“At eXp Realty, digitalization has become a big part of our success,” says Robinson. “It allows our agents not to have expensive brick and mortar locations and promotes real-time engagement. Agents can get advice from other agents, attend real-time training, and more.”

CENTURY 21 Select Real Estate has also embraced the digital, according to Cheatham. He says his brokerage has “fully integrated into the digital space.”

“We’re on social media, consumer websites, follow-up campaigns with clients,” says Cheatham. But he maintains that clients need a lot of non-digital help too.

“All the tech is wonderful when it saves time and we love that!” says Cheatham. But when it comes to things like consultations, he says actions like “looking with our eyes, doing things with our hands like changing out a door handle, rearranging some furniture for better service,” and more, is done “in an efficient way with human power.”

Leveraging Technology, the Right Way
It’s not just about diving headfirst into the latest gadgets, say experts. Brokerages and agents should solely focus on technology that helps to streamline and automate.

“There is so much technology in the real estate space and more available each and every day,” says Robinson. “The key is measuring the effectiveness of that technology. I’ve been saying for a long time, the best technology is the technology you will actually use to run your business effectively.”

Eidinger-Taylor says her brokerage has been attracted to programs like dotloop because it’s largely automated and helps in storing and signing documents while keeping the data secure. They have also moved their telephone systems to VOIP (Voice Over IP) and cellphones, embraced social media, and offered training on all of their tech tools to keep agents and brokers up to date on how things work and what some of the legal ramifications are in terms of data security, wire fraud, etc.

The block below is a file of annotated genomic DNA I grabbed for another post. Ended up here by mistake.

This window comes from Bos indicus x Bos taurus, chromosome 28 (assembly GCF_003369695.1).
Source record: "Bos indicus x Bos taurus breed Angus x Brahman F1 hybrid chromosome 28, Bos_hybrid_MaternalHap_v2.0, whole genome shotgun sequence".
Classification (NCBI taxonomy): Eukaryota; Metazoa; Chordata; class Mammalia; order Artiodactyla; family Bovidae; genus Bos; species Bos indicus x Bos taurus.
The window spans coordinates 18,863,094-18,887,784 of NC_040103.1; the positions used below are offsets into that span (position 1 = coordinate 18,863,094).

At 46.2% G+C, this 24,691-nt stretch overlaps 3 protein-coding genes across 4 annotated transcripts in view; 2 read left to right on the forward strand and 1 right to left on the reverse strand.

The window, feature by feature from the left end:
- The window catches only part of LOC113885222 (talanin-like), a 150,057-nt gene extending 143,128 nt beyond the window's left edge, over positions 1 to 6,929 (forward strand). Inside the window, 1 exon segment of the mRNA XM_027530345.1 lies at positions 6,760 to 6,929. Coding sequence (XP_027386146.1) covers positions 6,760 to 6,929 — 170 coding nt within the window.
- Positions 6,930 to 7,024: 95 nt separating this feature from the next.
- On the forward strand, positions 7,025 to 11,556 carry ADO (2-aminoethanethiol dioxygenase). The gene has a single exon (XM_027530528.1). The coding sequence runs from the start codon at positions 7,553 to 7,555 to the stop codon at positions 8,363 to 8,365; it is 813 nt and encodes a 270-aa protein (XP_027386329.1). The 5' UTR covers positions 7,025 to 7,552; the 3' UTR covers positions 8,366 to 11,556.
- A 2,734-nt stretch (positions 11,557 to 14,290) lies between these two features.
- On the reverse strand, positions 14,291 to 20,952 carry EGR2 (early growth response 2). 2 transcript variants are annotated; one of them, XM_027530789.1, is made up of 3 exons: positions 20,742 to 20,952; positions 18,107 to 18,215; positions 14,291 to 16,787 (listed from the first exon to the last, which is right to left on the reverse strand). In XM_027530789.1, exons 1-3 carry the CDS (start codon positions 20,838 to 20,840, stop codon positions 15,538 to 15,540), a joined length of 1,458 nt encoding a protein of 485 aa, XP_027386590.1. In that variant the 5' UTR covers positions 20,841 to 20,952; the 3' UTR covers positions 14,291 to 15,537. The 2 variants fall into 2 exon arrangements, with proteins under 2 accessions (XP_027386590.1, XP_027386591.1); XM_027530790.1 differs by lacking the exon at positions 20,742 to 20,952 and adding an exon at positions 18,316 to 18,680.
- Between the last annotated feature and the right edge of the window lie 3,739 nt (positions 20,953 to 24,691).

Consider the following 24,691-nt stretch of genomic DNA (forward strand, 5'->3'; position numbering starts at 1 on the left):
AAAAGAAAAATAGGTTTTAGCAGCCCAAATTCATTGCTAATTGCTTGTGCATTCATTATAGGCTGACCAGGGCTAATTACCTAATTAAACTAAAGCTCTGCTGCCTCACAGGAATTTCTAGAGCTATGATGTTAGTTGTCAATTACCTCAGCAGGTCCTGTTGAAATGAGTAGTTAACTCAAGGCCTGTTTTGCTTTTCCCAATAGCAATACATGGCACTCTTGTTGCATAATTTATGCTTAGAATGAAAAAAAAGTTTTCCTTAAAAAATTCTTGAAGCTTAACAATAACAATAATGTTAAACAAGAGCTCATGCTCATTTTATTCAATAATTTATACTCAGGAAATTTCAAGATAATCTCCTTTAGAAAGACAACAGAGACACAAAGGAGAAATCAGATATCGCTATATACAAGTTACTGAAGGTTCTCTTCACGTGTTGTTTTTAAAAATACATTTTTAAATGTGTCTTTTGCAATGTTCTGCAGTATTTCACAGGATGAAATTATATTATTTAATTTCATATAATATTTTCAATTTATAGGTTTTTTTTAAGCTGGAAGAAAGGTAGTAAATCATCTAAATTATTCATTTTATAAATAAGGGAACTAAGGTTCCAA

“The impact is positive in that things can be done more conveniently for the consumer and that real estate professionals can spend more time doing more productive tasks for their clients,” says Eidinger-Taylor.

She’s seen the following benefits from moving to a more digital approach for communication modes, searching platforms and transactional tasks:

Drastically cutting down on driving time

Enabling clients to bid more quickly in competitive situations

Allowing agents to do more research at their computers instead of driving to town halls

But, she says, “the negative implications are those that occur when the digital replaces personal completely.”

That last statement is something Cheatham can relate to, suggesting that if agents and brokers are worried about “websites carving away at their jobs or commissions,” it’s probably because they are focused on the wrong thing.

“The way to view this career is as a customer service industry,” says Cheatham. “With our own intuition and creativity, agents can demonstrate value in just about every customer situation.”

Finding a Balance
While going paperless and digitizing office processes can be beneficial, it should always be about making a real difference for agents, says Robinson.

“In the future we will continue to be agent success-obsessed, meaning understand our agents’ needs first, and then find the solution.”

Eidinger-Taylor says she expects there to be continuing breakthroughs in the tech space when it comes to real estate, stating her goal for the company is that they “innovate within our structure and embrace the products and tools that are most helpful to both the consumer and our professions.”

At the same time, with tasks related to connecting on a human level, she says there should be a continued focus on “voice inflection and emotions displayed” because they are critical to communicating with clients and co-operating real estate professionals.

“It’s important that we do not forget that buying or selling a home is a very personal and emotional experience, often tied to a life event,” says Robinson. “Digitalization is there for all the right strategic reasons, but if we forget we are ultimately working with a human being, we are all in trouble.”